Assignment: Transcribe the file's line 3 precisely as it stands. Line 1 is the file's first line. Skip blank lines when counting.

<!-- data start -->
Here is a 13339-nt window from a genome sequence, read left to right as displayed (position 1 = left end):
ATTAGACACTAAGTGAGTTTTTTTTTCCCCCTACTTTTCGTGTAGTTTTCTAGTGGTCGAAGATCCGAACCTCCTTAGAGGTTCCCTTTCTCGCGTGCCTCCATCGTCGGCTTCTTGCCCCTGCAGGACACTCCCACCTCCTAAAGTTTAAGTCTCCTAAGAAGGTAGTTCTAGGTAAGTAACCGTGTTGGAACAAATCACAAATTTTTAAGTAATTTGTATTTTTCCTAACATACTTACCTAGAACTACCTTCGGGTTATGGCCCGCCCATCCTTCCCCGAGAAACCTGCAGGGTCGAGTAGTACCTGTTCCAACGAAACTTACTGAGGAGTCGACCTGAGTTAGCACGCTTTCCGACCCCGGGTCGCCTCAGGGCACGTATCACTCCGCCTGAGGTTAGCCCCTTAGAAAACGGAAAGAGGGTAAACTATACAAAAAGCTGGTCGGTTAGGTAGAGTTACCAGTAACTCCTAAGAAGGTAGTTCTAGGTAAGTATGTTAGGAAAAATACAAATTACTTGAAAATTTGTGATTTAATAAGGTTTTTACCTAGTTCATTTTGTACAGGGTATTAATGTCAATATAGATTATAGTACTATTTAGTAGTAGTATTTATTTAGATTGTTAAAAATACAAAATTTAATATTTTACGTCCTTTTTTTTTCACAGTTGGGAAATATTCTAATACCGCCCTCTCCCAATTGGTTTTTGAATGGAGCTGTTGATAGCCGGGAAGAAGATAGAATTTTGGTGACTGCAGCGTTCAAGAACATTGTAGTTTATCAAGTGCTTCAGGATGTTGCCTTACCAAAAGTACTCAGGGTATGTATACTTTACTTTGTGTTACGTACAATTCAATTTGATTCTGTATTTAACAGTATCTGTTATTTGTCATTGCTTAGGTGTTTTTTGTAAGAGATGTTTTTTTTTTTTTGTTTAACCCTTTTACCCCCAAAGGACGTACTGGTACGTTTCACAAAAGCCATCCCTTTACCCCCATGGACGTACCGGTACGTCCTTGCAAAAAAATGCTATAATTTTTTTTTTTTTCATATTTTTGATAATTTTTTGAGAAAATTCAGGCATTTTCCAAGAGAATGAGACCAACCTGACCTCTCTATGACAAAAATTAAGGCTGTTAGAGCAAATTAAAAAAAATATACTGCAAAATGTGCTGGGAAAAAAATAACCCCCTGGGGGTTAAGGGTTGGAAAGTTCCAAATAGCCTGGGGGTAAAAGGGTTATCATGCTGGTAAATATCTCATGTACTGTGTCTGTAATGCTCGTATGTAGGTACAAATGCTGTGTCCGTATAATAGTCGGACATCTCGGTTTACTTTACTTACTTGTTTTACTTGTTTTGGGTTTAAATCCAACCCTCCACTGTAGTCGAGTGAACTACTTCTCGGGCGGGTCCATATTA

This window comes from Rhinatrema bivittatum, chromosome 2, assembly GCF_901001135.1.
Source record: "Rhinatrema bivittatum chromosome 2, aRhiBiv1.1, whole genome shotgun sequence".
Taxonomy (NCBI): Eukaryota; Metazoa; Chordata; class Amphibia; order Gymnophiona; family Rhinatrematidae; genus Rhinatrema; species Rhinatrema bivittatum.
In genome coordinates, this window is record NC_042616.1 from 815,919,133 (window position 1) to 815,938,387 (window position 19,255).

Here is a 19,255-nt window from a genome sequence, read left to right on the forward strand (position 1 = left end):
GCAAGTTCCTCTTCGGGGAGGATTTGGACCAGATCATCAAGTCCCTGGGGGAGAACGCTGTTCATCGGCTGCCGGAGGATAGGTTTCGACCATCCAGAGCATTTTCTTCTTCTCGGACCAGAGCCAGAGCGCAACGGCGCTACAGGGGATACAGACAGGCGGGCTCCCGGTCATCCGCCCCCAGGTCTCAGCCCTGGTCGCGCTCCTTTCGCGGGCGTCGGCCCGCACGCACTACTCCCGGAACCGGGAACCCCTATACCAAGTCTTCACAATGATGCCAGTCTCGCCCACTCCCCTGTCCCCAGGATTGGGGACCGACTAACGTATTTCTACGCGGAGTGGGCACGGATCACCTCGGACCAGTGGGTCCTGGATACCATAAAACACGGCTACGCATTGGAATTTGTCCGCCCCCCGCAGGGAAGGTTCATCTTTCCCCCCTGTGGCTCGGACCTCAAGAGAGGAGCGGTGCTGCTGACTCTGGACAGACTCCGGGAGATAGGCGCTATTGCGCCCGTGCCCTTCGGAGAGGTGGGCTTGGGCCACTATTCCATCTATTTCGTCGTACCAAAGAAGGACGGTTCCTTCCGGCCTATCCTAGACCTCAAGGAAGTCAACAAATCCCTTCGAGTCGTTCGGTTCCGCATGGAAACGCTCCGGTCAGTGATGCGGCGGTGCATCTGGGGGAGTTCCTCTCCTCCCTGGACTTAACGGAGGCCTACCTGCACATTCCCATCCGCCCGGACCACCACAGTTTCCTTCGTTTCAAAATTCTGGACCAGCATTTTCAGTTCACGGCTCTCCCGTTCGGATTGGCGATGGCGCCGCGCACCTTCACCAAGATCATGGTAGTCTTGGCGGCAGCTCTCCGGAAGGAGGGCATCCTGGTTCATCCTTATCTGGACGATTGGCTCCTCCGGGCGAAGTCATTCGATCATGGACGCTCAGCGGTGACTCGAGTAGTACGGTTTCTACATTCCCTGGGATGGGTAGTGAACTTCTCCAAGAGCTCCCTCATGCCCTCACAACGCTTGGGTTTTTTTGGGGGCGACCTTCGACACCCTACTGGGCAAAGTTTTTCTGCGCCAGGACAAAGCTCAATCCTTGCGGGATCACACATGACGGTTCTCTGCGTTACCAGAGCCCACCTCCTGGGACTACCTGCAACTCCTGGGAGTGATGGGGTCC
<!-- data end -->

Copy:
This window comes from Rhinatrema bivittatum, chromosome 2, assembly GCF_901001135.1.